Why Do Dogs Chase Their Tails?

Why do dogs chase their tails? Perhaps they know it’s the quickest way to melt our hearts. Or maybe they’re trying to become the social media star they were born to be!

The truth is, this silly-looking behaviour has some harmless reasons, but it could also be a sign of something more serious. If, for instance, you or your trusted Pet Sitter have noticed an increase in tail-chasing or obsessive fixation on their tail, some changes might be in order.

So, as Pet Owners, it’s a good idea to familiarise ourselves with potential root causes of the tail-chasing habit.


Why Do Dogs Chase Their Tails


Why do dogs chase their tails and what should you do about it?

There are many reasons why a dog might turn snoot to tail for a tail-chasing session. Here are some of the most common reasons, and potential solutions:


Puppyhood curiosity

Puppies explore the world through their mouths. It’s a life stage that Puppy Owners dealing with the biting phase are well familiar with. And, when puppies are young enough not to realise that the furry, wagging thing behind them is their own tail, they may try to investigate with their teeth. 

After one or two (or several, depending on the pup!) painful experiments, puppies typically learn that that blur of fur is their own. From there, they may stick with the behaviour because they find it fun.

So, what should you do about it? Well, at this age, it’s not something to worry about. Most puppies have short attention spans and will move onto the next exciting activity before doing any damage to their tails. And as they grow up, most ditch the habit entirely.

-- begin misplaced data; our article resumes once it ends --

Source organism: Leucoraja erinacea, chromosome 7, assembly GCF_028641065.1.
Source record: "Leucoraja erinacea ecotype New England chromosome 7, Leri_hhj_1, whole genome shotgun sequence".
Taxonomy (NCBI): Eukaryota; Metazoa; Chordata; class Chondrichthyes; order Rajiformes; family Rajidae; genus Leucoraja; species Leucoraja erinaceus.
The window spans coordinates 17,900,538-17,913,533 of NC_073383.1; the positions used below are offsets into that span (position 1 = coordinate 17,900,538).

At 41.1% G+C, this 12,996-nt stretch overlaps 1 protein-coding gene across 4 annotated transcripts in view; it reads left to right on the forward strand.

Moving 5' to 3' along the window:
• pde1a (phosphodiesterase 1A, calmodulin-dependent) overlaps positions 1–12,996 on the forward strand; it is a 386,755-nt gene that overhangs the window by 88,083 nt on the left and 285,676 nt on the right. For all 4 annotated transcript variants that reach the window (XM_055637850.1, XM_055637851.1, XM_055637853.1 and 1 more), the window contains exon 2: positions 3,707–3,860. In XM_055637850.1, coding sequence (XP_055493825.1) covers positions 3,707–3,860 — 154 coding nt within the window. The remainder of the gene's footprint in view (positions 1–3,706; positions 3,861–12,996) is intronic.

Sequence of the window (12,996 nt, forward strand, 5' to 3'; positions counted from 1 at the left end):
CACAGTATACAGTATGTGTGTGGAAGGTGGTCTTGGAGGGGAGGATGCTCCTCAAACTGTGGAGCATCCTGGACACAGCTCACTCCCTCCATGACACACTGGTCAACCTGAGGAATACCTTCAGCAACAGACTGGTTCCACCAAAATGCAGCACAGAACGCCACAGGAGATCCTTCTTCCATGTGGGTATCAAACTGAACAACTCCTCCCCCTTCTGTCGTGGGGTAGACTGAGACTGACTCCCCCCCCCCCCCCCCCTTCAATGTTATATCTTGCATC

Boredom or separation anxiety

Adult dogs who chase their tails may be doing so out of boredom or loneliness. Unlike puppies, they can recognise that the tail is theirs. But, there’s something satisfying, stimulating, or comforting about the behaviour. 

If you notice through a doggy cam that your dog chases their tail when they’re alone, there’s a good chance that tail-chasing relieves some tension, boredom, or anxiety.

There are a few ways to deal with the behaviour in this situation. If your dog is bored, you might increase their daily exercise, swap out their old toys for some new ones, or arrange for an experienced Dog Walker to provide them with some company while you’re gone.

Providing your dog with more mental stimulation is another good way to decrease boredom. Puzzle toys and at-home scavenger hunts are fun and mentally challenging. Even switching out their dry kibble for fresh, flavourful dog food can give them an exciting sensory boost at every meal.

When it comes to loneliness or separation anxiety, desensitisation can help, as well. Puzzle toys are a good way to take your dog’s mind off of being alone, but in severe cases, you might need to work on building up your dog’s tolerance to being alone. This includes short absences followed by praise and tasty dog treats. As your dog gets more comfortable, you can increase the time without worrying about your dog chasing their tail or devouring your furniture. 



Maybe you’re familiar with this scenario: you’ve planned a relaxed dinner party with friends. But no matter how much effort went into creating a calm atmosphere, no-one can focus on the food or conversation because your dog is chasing their tail all over the house.

It could be that your dog is so excited to meet new people that they don’t know what to do with themselves. With engines fully revved and a wagging tail to chase, they just go for it.